By Litera on May 31, 2016

Getting the Problems off the Table

How many times has this happened? You receive a very important document from a lawyer that has updates that need to be compared to an older version. You set out to compare the two documents, and half way into your comparison the process abruptly stops and an error appears:

“The Comparison process was unable to complete. The process may have been interrupted or an error may have occurred.”

Tables can cause comparison issues and this is the reason why these documents won’t compare. It is because there are tables in these documents that are long and can cause complications with Word’s compare. Microsoft has noted this issue within MS Word 2007 and MS Word 2010.

How long is “long”?

Microsoft has noted that when you compare two Word documents and both have a table that contains more than 128 rows, the compare operation can be expected to take a long time, and you can even expect to receive the following error message: 


But how am I supposed to reduce the table length?!

Not to worry, you certainly do not have to start butchering your document to reduce the size of your tables. This is a problem that Microsoft has graciously provided step-by-step changes to your registry to allow your documents to compare without making any changes to them.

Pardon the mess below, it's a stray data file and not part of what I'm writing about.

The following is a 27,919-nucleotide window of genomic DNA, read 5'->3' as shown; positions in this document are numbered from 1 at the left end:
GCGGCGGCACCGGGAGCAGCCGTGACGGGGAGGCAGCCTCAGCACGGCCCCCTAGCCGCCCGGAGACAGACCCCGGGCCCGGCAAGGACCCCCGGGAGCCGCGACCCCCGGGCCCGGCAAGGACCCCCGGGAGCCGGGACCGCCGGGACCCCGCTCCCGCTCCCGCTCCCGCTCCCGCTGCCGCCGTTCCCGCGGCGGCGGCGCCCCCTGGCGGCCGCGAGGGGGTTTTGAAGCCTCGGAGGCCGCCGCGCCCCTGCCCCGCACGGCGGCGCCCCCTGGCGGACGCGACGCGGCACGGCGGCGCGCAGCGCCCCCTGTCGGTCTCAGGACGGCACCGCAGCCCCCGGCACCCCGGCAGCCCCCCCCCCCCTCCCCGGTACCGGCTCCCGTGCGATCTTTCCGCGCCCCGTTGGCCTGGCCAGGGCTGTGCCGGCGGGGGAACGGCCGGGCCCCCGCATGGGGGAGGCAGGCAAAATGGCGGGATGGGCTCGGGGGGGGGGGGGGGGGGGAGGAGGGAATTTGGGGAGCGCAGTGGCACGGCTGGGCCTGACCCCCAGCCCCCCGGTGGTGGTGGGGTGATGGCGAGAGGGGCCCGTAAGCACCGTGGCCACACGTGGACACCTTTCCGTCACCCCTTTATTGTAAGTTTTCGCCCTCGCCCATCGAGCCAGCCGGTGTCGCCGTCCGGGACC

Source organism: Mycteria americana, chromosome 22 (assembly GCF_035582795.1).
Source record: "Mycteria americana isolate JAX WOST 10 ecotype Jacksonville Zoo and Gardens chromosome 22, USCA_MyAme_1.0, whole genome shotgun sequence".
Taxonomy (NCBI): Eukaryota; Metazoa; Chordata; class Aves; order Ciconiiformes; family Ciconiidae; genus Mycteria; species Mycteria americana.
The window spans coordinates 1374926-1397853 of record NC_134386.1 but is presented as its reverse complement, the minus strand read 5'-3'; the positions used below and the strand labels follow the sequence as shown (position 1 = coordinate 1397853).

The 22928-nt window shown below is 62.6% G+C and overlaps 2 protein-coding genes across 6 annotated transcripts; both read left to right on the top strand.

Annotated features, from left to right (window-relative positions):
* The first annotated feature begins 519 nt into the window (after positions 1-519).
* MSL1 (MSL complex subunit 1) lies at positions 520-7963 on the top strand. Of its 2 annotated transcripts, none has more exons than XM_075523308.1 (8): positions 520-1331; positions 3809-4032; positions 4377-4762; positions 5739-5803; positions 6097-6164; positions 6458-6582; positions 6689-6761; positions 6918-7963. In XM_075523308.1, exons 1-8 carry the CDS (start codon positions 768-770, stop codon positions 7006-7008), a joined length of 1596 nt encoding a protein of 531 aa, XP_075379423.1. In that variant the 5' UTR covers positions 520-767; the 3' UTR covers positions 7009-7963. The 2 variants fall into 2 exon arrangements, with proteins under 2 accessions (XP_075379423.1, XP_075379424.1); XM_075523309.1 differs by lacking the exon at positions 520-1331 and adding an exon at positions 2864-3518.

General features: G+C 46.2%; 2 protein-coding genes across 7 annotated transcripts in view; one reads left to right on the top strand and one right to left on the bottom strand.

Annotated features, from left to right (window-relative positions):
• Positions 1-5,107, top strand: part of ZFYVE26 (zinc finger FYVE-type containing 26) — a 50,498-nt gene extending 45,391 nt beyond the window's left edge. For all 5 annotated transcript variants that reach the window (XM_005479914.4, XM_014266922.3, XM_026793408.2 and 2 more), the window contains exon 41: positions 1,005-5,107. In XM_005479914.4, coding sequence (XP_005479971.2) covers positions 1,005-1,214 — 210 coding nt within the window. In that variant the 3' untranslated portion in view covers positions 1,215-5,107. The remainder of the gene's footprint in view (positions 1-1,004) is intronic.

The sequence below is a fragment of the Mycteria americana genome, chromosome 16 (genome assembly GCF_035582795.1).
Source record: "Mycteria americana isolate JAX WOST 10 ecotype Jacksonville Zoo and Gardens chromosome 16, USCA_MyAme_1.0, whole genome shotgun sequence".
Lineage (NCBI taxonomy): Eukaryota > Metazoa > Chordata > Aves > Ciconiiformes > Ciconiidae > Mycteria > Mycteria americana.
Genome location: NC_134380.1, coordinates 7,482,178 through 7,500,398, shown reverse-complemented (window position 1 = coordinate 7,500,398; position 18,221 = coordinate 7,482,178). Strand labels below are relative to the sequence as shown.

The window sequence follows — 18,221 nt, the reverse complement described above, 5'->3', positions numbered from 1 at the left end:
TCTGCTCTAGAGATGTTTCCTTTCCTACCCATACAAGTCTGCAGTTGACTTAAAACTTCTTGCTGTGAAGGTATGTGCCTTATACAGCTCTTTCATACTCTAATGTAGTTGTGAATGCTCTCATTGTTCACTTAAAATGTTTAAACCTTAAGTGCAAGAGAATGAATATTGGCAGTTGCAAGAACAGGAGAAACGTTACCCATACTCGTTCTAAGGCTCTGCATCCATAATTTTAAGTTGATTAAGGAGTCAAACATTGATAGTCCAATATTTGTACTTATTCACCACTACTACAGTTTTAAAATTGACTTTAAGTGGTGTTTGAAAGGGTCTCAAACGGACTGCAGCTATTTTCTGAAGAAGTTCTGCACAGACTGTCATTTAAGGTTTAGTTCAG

Here are the steps directly from the Microsoft Knowledge Base Article:

After you install the hotfix package, follow these steps to enable the hotfix:

  1. Click Start, click Run, type regedit in the Openbox, and then click OK.
  2. Locate and then click the following registry subkey:


  1. On the Editmenu, point to New, and then click DWORD (32-bit) value.
  2. Type DocCompareLargeTables, and then press ENTER.
  3. In the Detailspane, right-click DocCompareLargeTables, and then click Modify.
  4. In the Value databox, type 1, and then click OK.
  5. Exit Registry Editor. 

Compare Quickly and Easily

With these changes, you can tackle documents with large tables!

If the registry is scary and unfamiliar territory, you can always contact Microsystems and the Solutions Center to work with you to make these changes.

For those who would like to know more about Microsoft’s knowledge base, the article can be found here.

Until next time,

Tom Fowell

Customer Service Representative

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